Yet what might have made Souder the saddest was being away from the game she loved, and she met each suggestion to slow down or give up the sport with fierce stubbornness. Her mother knew Souder was paying her own way through college and felt she couldn’t tell her daughter what to do. Team doctors had cautioned her and helped her find neurologists and concussion specialists to work with, but Souder’s relentless desire to play always won out.
“It was very difficult for us to really just educate her on the dangers behind it and kind of have her sit down and really understand what she was putting her body through,” said Laura Richards, a former athletic trainer at Hood. “She did not want to give up the love of the game.”
By the time she was a graduate senior, she had endured two surgeries on her occipital nerves — doctors believed a neck issue was causing Souder’s unbearable pain — and countless hospital visits, but she was still heading the ball, justifying her decision by only doing it in games.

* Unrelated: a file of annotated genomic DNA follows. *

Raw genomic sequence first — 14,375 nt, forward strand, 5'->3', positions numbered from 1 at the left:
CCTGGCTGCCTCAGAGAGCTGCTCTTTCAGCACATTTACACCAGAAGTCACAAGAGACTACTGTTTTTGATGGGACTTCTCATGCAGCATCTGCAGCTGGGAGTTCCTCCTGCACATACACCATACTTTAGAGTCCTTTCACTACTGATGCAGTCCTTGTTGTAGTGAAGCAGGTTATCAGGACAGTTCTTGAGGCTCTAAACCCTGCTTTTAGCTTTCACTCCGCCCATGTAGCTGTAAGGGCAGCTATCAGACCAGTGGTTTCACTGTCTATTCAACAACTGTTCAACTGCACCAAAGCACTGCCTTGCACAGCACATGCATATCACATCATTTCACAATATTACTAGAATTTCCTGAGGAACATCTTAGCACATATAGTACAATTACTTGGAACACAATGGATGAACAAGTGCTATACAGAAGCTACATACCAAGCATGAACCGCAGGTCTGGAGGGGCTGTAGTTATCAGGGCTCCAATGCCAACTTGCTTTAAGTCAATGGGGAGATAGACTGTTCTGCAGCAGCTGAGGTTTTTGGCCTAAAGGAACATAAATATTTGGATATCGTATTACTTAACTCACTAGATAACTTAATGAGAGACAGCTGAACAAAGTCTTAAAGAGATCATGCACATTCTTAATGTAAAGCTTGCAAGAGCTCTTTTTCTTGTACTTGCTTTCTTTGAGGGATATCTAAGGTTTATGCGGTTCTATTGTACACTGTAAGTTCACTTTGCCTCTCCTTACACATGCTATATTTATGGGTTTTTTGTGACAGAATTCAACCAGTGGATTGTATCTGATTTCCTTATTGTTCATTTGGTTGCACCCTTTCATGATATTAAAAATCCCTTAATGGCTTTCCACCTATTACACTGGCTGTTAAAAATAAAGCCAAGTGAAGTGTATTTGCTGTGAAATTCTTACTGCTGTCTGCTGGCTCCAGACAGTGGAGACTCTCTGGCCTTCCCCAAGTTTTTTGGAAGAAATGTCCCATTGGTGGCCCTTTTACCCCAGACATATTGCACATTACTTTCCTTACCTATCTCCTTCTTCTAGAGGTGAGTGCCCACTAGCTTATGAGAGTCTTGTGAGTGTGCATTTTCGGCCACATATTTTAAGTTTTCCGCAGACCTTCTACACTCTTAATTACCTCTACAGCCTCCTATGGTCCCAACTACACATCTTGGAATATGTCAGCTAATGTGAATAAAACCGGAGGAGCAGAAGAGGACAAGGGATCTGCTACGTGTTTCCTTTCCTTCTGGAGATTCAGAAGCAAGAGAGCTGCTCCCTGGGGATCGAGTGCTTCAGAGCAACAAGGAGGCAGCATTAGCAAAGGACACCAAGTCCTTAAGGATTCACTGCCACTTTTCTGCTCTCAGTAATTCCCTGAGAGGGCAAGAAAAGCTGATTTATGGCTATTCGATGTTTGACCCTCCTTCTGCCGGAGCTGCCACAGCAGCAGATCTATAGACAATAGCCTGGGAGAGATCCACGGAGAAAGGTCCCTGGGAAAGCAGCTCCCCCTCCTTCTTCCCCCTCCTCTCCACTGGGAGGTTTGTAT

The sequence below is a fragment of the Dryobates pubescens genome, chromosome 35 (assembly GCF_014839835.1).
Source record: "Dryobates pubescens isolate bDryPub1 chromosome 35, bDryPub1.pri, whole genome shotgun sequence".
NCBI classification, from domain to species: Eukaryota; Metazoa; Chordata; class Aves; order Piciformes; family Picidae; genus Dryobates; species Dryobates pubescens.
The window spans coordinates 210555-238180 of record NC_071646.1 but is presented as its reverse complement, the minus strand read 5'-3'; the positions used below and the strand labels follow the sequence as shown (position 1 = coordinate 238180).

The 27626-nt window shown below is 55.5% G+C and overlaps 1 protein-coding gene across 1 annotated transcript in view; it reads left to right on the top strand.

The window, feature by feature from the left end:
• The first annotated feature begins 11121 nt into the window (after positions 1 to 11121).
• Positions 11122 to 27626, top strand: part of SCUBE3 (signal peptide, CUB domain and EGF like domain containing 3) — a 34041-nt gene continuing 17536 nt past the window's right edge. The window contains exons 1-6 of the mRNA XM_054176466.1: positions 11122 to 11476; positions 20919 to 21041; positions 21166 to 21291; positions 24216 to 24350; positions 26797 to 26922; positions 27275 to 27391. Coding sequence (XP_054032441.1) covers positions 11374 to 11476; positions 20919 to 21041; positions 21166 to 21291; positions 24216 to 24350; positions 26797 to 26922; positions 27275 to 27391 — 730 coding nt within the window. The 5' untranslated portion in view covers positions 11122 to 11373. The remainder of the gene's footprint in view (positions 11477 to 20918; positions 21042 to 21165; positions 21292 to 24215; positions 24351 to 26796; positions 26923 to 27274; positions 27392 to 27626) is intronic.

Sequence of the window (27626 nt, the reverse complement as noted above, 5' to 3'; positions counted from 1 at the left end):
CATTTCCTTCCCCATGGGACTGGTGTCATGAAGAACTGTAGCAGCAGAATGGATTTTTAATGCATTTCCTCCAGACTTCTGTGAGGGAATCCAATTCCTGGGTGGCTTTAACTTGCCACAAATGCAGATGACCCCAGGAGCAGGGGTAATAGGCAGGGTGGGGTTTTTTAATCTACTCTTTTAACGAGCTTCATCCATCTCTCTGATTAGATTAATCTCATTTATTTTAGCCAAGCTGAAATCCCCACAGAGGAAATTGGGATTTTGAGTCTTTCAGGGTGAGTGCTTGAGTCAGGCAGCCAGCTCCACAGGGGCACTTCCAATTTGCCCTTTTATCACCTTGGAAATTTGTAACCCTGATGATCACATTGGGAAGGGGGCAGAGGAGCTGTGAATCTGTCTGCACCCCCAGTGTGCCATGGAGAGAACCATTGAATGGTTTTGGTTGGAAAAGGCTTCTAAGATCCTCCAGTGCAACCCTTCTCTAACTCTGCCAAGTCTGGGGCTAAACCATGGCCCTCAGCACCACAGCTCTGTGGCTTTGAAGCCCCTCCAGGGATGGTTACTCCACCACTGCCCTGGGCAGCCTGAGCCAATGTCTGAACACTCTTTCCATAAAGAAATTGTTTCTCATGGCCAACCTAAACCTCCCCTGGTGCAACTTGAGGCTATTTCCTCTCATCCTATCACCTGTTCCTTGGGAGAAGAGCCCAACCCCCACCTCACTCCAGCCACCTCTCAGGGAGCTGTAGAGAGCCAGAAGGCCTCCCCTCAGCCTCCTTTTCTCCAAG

On her team’s senior day, she was battling in a double-overtime thriller when in the final seconds her world went dark. Video would later show a defender being pushed into Souder, who fell back and hit her head on the turf. It was the last time she played soccer.
“I knew my life would never be the same,” she said.
In the six months after she graduated, Souder thought about ending it all. Soccer was gone, but the toll the concussions had taken remained. Souder had trauma-induced anorexia and had to force-feed herself because she couldn’t hold an appetite. She started sleeping all day, leaving the same TV shows on loop because she couldn’t look at the screen. She eventually quit her job at a golf course; the heat was shutting down her body and making her sick.
But workers at that golf course also helped Souder raise $16,000 to see a brain specialist in Georgia in 2016, followed by another visit the next year. She got a dog to help with her emotional needs and moved in with her parents, who joined in spreading awareness to other families of the concussion risks facing girls’ soccer players.